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We are tired. We are tired of politically saturated intimidation filtered through insidiously political naivety.

When we signed the petition seeking the withdrawal of the Wharton India Economic Forum’s invitation to Narendra Modi, we did so because, as previously outlined in painstaking detail, we objected to providing Modi with a plenary platform on our university’s dime. Unfortunately, The Daily Pennsylvanian has revealed its severe miscomprehension of this very basic point and, in fact, has worried us with the very serious prospect of our suppressed speech.

We are tired, but in a saga that has reached farcical and now unethical proportions, we are reminded of the fundamental value originally spurring us to sign — to counter intimidation.

Yesterday, each of us received an e-mail from a Wharton student and Daily Pennsylvanian reporter. We feel it is most responsible to reproduce its content in full:

“As you know we’re probably covering the Wharton India Economic Forum and the fallout from their decision to uninvite Narendra Modi. We heard that the petition Professor Ania Loomba sent out was an opt-out petition in that she put the names on the petition and said people can opt out if they sent her an email.

“Can you confirm this? We can offer you an anonymous interview.

“Additionally, we understand that some graduate students stand to lose research opportunities in India from being on the petition and would like to have their name removed at least from the DP version. We can work with any students in question to do this.”

We are struck by this very careless description of a professionally endangering rumor about professor Loomba. Some of us who are journalists know that confirming allegations like these would require a reporter to establish a certain level of trust with her sources — which clearly the reporter failed to do. That trust was further broken when she implied that some students will lose research opportunities unless they remove their names from the petition — without specifying what those research opportunities are or which group of students stand to lose them.

When we expressed our concerns to her editor, we received this response:

“In regards to our reporter’s email, we understand your concerns and will speak to her about them. She pursued this line of questioning on the basis of hearsay from an anonymous source. We did not mean for this to offend and certainly do not mean to make an accusation against the professor. This is simply a fact that we wanted to check.”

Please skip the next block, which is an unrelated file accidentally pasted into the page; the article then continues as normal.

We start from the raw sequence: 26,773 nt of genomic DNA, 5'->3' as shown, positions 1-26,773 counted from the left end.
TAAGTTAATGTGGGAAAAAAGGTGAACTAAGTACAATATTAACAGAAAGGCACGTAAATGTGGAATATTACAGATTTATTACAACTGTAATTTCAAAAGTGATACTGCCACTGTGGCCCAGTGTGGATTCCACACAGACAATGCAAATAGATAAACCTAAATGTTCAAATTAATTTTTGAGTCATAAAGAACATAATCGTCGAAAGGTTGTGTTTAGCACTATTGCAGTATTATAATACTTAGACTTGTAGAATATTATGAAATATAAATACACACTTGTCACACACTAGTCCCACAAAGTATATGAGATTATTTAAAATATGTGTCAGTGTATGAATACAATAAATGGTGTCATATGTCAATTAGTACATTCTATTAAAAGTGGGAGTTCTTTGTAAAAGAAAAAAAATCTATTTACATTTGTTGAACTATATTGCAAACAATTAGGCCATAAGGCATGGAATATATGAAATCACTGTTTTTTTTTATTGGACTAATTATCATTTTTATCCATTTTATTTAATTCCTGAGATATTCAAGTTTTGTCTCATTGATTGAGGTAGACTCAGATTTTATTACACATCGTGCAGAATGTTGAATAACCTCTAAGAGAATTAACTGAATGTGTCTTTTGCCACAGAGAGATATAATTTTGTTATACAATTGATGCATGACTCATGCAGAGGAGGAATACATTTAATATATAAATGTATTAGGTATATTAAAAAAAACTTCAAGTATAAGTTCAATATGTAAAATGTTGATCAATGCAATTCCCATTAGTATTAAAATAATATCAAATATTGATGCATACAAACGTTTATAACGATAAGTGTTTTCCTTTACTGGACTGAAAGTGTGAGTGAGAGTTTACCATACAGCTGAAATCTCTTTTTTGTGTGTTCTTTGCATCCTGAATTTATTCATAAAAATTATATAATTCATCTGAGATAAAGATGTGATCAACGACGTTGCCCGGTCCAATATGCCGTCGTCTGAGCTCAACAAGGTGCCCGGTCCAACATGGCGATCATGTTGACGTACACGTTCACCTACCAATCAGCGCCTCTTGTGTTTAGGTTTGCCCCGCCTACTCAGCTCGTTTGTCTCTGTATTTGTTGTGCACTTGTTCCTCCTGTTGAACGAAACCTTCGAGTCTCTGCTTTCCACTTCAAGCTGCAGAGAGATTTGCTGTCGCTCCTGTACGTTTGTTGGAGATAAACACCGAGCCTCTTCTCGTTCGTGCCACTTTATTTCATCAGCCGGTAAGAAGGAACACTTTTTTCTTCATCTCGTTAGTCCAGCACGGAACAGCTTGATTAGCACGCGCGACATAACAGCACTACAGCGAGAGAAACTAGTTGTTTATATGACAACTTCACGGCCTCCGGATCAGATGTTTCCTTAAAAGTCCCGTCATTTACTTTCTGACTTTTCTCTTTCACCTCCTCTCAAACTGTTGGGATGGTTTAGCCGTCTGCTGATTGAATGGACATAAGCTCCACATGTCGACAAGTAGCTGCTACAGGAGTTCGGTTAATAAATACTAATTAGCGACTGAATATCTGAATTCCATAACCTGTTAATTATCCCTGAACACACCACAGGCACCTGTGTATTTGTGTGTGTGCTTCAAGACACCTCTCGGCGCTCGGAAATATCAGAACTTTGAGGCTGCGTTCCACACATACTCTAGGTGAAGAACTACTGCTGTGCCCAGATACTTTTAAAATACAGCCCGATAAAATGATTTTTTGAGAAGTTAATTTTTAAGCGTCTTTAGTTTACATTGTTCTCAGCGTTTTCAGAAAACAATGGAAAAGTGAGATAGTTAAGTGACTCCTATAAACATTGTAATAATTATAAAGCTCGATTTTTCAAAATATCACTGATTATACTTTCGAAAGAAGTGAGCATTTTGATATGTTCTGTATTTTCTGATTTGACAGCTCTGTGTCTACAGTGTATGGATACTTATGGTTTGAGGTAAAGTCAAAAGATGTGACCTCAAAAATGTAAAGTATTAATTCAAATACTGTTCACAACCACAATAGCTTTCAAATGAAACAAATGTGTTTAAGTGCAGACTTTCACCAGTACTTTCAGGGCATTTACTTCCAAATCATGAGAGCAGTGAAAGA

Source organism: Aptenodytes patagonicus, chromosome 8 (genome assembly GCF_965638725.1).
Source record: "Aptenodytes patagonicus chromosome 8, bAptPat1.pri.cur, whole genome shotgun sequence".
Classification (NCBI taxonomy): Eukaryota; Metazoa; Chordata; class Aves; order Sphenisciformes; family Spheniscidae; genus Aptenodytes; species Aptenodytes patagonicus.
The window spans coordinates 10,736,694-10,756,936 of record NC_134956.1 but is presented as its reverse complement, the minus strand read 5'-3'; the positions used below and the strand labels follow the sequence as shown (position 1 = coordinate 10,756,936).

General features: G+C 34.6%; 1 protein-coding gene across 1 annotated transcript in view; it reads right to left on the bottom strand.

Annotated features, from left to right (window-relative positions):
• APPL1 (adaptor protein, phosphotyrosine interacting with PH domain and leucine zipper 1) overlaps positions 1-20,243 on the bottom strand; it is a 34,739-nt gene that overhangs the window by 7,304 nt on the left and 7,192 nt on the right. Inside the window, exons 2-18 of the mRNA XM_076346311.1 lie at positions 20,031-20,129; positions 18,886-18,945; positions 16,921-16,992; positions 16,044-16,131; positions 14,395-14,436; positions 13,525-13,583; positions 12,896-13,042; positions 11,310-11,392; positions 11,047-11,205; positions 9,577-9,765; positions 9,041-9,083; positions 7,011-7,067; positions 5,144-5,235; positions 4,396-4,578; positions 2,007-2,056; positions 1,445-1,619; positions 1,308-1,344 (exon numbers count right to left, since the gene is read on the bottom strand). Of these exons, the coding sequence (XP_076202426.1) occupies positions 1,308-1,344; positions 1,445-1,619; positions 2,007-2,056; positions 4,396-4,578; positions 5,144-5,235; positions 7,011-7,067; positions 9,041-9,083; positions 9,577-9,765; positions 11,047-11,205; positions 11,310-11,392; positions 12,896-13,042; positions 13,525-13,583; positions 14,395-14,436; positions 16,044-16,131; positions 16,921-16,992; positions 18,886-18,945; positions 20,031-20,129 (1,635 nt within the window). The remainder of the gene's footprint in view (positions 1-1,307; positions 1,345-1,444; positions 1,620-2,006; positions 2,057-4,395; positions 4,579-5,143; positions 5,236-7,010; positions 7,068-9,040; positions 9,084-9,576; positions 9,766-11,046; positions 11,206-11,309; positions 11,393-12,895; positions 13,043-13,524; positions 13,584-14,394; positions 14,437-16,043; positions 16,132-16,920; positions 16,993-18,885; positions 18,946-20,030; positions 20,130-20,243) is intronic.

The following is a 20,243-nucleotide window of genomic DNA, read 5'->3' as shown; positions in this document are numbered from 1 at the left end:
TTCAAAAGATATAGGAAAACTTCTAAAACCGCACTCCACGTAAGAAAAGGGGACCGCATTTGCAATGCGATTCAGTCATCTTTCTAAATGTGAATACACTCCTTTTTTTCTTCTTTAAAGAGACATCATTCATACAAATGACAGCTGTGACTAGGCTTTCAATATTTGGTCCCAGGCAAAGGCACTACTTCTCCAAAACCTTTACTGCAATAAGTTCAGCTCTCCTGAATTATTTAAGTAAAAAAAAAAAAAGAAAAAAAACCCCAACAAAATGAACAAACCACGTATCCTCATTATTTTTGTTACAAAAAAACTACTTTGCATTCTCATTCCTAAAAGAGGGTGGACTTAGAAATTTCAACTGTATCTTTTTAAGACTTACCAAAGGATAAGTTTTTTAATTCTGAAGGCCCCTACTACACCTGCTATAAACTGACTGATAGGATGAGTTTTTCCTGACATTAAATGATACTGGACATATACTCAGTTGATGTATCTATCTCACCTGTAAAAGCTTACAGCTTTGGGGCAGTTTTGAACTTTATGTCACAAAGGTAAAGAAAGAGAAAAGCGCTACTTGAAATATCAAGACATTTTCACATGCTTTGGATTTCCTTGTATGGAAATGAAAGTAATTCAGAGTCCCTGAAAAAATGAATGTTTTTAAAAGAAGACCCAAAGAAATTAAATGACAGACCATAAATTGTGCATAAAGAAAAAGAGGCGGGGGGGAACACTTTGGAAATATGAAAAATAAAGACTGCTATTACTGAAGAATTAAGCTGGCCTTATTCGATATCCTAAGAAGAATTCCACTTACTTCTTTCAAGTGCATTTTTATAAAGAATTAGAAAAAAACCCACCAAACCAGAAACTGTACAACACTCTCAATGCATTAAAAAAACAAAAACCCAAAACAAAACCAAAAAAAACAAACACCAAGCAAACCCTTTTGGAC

Since the editor claims to be interested in facts, here they are: In early March, several faculty, students and other concerned citizens began contacting colleagues and friends about WIEF’s invitation, using a Facebook page as our main space to inform and communicate with one another. Each of us affirmatively signed the petition either by posting a comment indicating our support on the page, or by sending an e-mail to the coordinators. The petition was sent, WIEF rescinded its invite — this we all know.

What really was news to us was the reporter’s insinuation that we may have jeopardized our research careers by having signed the petition. Of course, we cannot be so easily intimidated, and thus we are asking that the DP publically identify the source of such hearsay. Our political acuity moves us to suspect that certain interests continue to underlie the vast propaganda seeking to deter us from exercising our right to free speech.

It is our understanding that what is really at stake here is not the voice of Modi but, rather, the silencing of those of us who refuse to forget the thousands of people silenced in 2002 under his watch. It is our indignation about these violent events that prevent us from uncritically appropriating the language of “free speech,” which runs rampant in DP reporting.

In our view, this is the true mark of ethical journalism: reports which understand the historical peculiarities of free speech and do not wield it without researching specificities of the issue in question. From its meaningless references to supposedly imperiled free speech rights of leaders of the ostensibly free world to its blatant reproduction of intimidating allegations, the DP, it seems, has yet to learn that lesson.

Nantina Vgontzas *is a 2011 College graduate. *Monika Bhagat-Kennedy and Divya Nair are English doctoral students. Chris Taylor is a doctoral alumnus from the School of Arts and Sciences. Erica Zaveloff is a graduate student in the School of Social Policy & Practice.

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